Public procurement is one of the major items of expenditure for purchasing authorities in Europe and an important element of the European Single Market. We take a look at what’s new...

In 2009, the European Parliament estimated that those projects advertised in the Official Journal of the European Union (OJEU) represented approximately €420 billion for the 27 Member States. They noted that this figure only includes those projects which are subject to compulsory advertisement EU-wide, as a result of being above the thresholds for the application of the directives, and which they claim only represents around 19% of the total expenditure on public works, goods and services.

In December 2011, the Commission published proposals for revised directives on public procurement and procurement in the utilities sector together with the introduction of a new directive on the award of concession contracts.

(A concession contract describes the process where a ‘private sector’ Contractor does not usually own the asset it has constructed, but it may receive revenue from it or, for example, a payment from the public authority. Examples include roads, bridges and suchlike, or the operation of the UK’s rail franchises, sometimes described in the UK under the Private Finance Initiative [PFI] where the revenue may take the form of a toll, or regular payment over a period of years.)

In January 2014, the Parliament voted to approve new directives in the latest overhaul of the public procurement regime. These will supercede the existing Public Sector Directive (2004/18/EC) and the Utilities Directive (2004/17/EC)

The revisions to the directives cover the following main topic areas:

Award criteria

The requirements for Most Economically Advantageous Tender (MEAT) have been revisited, which is intended to bring particular focus on quality, environmental considerations, social aspects and innovation. These are in addition to the UK’s Public Services (Social Value) Act 2012 externallink, which came into force in January 2013 and introduces a legal requirement to “have regard to economic, social and environmental well-being in connection with public services contracts”.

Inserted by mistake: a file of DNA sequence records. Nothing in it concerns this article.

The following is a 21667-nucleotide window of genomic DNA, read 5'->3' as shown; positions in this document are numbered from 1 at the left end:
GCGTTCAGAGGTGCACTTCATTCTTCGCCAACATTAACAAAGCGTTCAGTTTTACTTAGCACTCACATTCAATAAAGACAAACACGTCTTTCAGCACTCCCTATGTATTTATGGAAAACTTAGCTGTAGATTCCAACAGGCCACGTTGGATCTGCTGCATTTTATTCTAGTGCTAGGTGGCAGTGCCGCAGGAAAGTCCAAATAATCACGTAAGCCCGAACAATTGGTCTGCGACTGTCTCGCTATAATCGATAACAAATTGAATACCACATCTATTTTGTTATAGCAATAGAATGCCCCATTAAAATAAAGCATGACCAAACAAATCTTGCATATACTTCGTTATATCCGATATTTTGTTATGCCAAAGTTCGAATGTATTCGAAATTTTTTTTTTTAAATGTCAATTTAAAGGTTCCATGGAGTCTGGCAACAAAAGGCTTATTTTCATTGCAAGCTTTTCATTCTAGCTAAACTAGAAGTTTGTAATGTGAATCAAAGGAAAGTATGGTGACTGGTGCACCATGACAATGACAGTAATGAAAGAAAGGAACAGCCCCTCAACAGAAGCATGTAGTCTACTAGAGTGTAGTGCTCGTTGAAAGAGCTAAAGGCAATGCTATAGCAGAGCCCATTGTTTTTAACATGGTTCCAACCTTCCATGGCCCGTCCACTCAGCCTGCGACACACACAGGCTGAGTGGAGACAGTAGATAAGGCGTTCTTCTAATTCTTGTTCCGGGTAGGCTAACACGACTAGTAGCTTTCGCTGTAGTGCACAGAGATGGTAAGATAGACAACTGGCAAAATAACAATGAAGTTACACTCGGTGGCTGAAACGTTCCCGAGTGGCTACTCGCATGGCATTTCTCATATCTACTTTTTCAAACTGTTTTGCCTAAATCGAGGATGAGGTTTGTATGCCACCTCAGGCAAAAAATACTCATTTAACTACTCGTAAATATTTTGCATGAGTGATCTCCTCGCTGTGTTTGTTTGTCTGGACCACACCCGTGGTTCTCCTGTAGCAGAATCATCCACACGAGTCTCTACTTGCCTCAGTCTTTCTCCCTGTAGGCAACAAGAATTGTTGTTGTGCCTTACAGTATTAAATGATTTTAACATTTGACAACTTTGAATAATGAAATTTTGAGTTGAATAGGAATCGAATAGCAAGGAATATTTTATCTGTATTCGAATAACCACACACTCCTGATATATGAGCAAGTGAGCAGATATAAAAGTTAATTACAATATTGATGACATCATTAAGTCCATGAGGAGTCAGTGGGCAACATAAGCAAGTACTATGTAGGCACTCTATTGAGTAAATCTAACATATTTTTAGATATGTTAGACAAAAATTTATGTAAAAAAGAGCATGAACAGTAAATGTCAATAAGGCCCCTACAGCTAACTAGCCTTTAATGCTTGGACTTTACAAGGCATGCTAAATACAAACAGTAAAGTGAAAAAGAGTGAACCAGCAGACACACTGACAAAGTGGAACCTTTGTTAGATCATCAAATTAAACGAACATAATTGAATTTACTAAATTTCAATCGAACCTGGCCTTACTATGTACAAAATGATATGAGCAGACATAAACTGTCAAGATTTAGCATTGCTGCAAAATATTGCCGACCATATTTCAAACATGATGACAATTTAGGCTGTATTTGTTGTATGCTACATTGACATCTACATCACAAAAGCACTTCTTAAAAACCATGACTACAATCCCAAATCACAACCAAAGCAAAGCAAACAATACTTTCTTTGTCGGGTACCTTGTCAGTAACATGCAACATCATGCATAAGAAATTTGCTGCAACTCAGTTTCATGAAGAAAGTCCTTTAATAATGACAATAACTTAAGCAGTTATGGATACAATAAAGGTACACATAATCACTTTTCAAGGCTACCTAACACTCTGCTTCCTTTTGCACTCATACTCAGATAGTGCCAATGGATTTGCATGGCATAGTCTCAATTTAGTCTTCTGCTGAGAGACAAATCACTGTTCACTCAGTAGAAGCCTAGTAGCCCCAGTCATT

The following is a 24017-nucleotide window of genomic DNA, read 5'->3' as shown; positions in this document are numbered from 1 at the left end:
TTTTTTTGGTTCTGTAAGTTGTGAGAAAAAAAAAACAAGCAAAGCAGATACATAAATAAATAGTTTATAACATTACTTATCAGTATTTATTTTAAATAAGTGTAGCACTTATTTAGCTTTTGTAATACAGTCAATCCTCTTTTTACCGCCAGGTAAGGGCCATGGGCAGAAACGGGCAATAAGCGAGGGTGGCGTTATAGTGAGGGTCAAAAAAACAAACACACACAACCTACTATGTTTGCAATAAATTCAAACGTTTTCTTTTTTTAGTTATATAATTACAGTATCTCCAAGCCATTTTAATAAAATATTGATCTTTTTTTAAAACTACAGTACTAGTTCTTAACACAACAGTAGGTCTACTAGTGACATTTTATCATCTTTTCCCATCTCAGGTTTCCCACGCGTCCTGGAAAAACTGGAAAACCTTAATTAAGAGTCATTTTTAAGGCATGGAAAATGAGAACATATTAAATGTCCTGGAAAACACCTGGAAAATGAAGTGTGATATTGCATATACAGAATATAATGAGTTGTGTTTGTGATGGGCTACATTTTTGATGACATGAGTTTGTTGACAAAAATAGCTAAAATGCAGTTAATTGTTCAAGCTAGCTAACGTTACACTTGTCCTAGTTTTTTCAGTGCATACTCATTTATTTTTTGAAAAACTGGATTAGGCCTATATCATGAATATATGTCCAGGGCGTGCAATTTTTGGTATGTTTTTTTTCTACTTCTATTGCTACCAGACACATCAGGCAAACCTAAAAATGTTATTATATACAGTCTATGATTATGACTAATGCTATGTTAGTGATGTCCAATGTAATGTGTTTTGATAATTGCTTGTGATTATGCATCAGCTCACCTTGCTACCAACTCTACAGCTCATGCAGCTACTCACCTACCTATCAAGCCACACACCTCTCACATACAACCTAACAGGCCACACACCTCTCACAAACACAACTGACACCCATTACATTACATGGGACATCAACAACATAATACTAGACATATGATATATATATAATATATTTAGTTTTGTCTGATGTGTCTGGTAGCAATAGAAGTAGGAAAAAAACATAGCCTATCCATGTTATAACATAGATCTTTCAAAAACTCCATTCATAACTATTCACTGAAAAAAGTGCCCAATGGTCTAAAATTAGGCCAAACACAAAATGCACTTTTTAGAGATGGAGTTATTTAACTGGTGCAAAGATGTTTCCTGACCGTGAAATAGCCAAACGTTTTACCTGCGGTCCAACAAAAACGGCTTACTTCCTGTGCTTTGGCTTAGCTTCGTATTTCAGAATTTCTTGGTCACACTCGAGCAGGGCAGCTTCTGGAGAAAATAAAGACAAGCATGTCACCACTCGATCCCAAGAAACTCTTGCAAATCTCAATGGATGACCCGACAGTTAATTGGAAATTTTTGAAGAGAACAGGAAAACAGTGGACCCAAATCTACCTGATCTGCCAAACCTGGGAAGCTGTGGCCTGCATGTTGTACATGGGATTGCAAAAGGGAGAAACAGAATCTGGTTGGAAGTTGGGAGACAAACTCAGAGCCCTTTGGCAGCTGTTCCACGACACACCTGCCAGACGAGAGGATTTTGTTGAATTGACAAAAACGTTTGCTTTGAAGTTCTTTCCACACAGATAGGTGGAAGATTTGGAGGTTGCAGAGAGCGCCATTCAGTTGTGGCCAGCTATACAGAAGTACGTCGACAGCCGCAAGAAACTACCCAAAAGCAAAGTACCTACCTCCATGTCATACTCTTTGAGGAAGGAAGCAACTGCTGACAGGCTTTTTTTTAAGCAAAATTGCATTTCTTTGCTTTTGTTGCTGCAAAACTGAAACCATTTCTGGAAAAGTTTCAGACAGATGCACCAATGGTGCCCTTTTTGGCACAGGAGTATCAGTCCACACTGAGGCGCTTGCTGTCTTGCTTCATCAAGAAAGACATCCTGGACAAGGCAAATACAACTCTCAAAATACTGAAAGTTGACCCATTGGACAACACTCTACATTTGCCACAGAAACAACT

This is all designed to make them more SME-friendly. The Commission estimates this should reduce the administrative burden on companies by over 80%.

Simplifying procedures and SME friendly measures

There has been a long time call for simpler procedures, especially with regard to tendering, in particular those surrounding negotiation and competitive dialogue, where the circumstances in which these procedures may be used have been extended.

In a bid to reduce unnecessary paperwork, in future only the winning tenderer will have to provide supporting documentation.

Pre-qualification requirements are being streamlined, with the introduction of a standard European Single Procurement Document based on self-declarations, as well as division of contracts into lots or establishing a turnover cap limited to no more than twice the contract value. Furthermore, contracting authorities will have to explain in their OJEU advertisement why the works or services were not split up, if this would have been possible.

The new rules will see much simpler and more streamlined procurement processes, as well as more appropriate timescales in which tenderers have to respond.

This is all designed to make them more SME-friendly. The Commission estimates this should reduce the administrative burden on companies by over 80%.